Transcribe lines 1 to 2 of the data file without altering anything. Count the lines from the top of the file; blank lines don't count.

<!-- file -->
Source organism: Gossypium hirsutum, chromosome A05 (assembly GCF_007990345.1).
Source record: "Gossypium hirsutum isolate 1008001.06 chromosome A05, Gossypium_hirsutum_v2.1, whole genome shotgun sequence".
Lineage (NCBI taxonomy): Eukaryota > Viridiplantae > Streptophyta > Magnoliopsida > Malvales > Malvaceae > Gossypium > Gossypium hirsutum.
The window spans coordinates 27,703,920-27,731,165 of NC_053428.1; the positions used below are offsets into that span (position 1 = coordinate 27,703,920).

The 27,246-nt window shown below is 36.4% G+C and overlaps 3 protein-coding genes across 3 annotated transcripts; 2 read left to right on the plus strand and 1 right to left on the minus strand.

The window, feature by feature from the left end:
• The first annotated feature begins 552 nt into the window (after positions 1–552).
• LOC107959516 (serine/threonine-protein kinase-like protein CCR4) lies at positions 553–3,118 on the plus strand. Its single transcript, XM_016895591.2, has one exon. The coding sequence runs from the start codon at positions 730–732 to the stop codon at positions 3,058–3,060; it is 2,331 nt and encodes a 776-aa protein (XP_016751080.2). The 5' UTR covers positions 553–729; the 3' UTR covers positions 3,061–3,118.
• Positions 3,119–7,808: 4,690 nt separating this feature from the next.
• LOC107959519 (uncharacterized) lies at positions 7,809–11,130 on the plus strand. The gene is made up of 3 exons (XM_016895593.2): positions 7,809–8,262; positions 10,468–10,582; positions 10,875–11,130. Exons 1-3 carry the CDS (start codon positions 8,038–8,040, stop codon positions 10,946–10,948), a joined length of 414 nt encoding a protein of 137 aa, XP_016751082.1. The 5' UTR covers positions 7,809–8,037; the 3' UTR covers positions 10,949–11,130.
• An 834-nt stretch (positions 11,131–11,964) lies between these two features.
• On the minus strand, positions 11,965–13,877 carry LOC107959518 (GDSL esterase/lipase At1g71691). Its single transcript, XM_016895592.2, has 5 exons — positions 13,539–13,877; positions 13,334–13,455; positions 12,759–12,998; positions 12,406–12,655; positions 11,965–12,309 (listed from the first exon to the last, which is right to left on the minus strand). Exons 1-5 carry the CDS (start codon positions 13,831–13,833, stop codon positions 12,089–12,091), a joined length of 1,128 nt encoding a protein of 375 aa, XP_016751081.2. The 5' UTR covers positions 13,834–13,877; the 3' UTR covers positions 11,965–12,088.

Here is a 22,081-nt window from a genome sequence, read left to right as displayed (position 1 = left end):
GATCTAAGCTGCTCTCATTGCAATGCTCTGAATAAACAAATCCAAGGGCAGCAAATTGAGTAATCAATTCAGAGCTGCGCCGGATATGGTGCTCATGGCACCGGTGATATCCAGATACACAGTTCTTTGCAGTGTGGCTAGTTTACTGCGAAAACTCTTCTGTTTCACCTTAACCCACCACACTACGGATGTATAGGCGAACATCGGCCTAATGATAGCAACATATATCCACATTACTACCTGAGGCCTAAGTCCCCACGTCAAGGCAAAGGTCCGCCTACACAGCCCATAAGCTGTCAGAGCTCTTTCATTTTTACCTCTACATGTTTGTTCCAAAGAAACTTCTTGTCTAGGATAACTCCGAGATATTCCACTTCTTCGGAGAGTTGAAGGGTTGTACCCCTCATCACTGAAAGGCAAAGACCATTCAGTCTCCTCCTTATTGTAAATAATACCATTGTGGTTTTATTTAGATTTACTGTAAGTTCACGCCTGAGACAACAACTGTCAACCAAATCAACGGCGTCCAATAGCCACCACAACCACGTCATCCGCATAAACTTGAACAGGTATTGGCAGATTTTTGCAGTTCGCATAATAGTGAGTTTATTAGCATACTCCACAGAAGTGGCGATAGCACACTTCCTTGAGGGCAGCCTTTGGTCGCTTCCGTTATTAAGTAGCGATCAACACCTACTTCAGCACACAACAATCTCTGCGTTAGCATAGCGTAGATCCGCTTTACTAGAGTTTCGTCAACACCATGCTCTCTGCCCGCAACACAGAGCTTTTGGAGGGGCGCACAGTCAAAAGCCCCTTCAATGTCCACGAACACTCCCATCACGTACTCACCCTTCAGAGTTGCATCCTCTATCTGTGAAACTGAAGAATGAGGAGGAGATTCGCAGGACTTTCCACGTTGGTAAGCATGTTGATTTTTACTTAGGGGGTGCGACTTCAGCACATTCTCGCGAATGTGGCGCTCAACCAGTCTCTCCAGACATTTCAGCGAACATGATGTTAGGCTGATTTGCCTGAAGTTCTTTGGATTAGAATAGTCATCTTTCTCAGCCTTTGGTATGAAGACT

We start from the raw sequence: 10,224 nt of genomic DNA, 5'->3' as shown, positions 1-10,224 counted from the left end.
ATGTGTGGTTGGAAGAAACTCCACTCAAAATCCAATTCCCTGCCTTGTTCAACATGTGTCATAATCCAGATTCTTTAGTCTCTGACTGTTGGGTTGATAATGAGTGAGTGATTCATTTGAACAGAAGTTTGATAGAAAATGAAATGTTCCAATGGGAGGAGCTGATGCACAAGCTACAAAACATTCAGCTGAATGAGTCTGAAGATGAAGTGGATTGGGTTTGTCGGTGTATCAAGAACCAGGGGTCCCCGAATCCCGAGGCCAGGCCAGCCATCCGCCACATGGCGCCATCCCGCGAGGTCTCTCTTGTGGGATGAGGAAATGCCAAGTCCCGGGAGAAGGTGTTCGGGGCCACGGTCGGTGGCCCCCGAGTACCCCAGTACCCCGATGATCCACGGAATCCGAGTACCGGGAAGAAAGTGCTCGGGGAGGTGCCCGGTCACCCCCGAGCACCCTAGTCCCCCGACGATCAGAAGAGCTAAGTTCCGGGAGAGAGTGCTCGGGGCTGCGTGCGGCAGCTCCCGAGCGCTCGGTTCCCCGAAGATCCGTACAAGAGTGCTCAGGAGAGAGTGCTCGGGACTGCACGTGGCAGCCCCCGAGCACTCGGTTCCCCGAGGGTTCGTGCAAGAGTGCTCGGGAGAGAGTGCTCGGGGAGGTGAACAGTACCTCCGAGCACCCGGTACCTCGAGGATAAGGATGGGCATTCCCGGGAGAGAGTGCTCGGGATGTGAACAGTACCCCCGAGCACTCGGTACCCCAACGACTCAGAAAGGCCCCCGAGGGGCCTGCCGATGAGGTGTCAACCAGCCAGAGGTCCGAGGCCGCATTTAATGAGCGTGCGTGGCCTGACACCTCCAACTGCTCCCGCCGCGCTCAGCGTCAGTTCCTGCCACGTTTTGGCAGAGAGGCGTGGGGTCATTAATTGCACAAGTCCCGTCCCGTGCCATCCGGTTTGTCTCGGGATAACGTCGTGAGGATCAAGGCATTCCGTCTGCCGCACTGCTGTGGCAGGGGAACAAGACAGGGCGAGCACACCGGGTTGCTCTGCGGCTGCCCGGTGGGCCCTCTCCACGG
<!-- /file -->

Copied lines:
Source organism: Gossypium hirsutum, chromosome A05 (assembly GCF_007990345.1).
Source record: "Gossypium hirsutum isolate 1008001.06 chromosome A05, Gossypium_hirsutum_v2.1, whole genome shotgun sequence".